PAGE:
The six nations of the Gulf Cooperation Council (GCC) -- Bahrain, Kuwait, Oman, Qatar, Saudi Arabia and the United Arab Emirates -- could soon start reeling from falling oil prices, which have dropped by half from their 2014 highs to around $60 a barrel.
Pumping about 17.5 million barrels per day, GCC countries are forecast to lose at least half their oil revenues, or around $350 billion a year, at current price levels.
Oil revenues make up around 90 percent of income for most GCC states and with prices now below budget forecasts, their governments are looking at certain deficits next year.
Spending cuts are sure to follow -- and possibly even the region's first taxes -- raising fears of public discontent and eventually an economic slowdown.
The oil price drop has also sent Gulf stock prices plummeting, wiping out billions of dollars of market value across the region and hurting major private firms like developer Emaar Properties and builder Arabtec Holding.
The heart of the problem, leading Kuwaiti economist Jassem al-Saadun said, is that Gulf states failed to seize on surging energy revenues to build up their economies outside the oil sector.
"Gulf states have missed an important opportunity to reform and build a real diversified economy," Saadun said.
"Public spending has soared to new record highs and it was not for vital infrastructure projects to diversify the economy," Saadun said.
"It was mostly for wages, salaries and subsidies... and handouts for buying political loyalty especially after the Arab Spring."
Reserves only 'temporary cushion'
Economists are warning that even with the huge reserves many have built up, a prolonged drop in oil prices will hit Gulf states hard.
"The prevailing growth model for most oil-exporting countries has left them vulnerable to a sustained decline in oil prices," the International Monetary Fund said in a research bulletin last week headlined: "It is high time to diversify".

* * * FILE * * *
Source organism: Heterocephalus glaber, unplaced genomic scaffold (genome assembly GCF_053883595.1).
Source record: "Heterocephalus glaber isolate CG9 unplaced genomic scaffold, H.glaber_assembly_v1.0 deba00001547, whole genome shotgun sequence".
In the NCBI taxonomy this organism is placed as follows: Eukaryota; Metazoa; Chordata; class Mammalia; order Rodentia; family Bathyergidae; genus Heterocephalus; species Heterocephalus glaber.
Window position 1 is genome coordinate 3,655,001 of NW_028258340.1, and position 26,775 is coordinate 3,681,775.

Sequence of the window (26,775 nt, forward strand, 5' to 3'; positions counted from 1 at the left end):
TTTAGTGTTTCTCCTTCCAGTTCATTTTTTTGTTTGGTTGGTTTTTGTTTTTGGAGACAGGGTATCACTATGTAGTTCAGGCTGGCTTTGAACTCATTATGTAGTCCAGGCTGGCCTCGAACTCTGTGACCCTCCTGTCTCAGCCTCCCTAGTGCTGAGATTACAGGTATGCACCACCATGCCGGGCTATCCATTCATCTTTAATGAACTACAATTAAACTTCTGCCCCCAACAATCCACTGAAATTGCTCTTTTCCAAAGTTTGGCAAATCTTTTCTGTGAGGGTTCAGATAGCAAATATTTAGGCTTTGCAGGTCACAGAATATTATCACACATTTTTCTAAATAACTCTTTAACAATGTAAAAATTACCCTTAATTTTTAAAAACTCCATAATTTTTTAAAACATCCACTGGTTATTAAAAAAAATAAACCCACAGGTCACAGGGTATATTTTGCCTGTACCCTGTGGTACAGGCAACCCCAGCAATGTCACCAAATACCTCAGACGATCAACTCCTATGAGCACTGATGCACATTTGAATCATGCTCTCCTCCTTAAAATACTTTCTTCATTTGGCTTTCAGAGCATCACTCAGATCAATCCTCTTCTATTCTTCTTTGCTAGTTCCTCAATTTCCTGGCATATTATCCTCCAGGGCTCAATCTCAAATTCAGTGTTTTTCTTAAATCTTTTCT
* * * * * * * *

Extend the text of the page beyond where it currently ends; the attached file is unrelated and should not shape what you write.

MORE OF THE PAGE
Ratings agency Standard & Poor's is warning that an extended decline in oil prices will likely slow the Gulf economies, reducing spending on their massive infrastructure projects and hitting the private sector.
S&P has lowered its outlooks for Saudi Arabia, Oman and Bahrain, though it has maintained their ratings because of their impressive reserves.
The IMF has said that -- barring Oman and Bahrain, which are already in deficit -- GCC states will not be greatly affected in the short-term as they can tap into reserves estimated at $2.5 trillion.
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But these funds, the IMF warned, will "only provide a temporary cushion".
In some parts of the region, the belt-tightening has already begun.
Regional powerhouse Saudi Arabia has insisted it will maintain its high spending levels by tapping into reserves.
But Kuwait has ordered major spending cuts and is considering lifting petrol and electricity subsidies.
In the UAE, Dubai has announced plans to raise electricity and water charges. Similar measures are expected by other countries.
'Options are no longer easy'
Moody's Ratings said Gulf countries are likely to start with cuts in spending on "non-strategic investment projects" but will eventually face tough choices.
"Slowing or even reversing the growth in current government spending, including subsidy reforms, will be more difficult as governments seek to meet social welfare demands," the agency said.
As oil revenues in Gulf states surged from about $100 billion in 2000 to $729 billion last year, public spending grew from about $150 billion to $547 billion, according to IMF figures.
But the spending focused mostly on items like wages and subsidies -- not crucial capital investment.
"Current expenditure has surpassed capital spending by miles," said M.R. Raghu, head of research at Kuwait Financial Center (MARKAZ).
Cutting that spending now is difficult as it means taking courageous decisions on wage and subsidy reforms, experts say.
The Gulf states have adopted a generous cradle-to-grave welfare system with highly subsidised services and fuel and no taxation.
The World Bank has urged GCC states to start immediate cuts to energy subsidies, which cost them more than $160 billion annually, and Saadun said it was "inevitable" they would have to start introducing taxes.
Such moves would prove deeply unpopular. But Saadun said putting them off would eventually make more drastic efforts necessary, which could spark the kind of social unrest that has hit other countries in the region.
"Yes, these measures are politically sensitive, but the alternative is an Arab Spring in the Gulf. Options are no longer easy."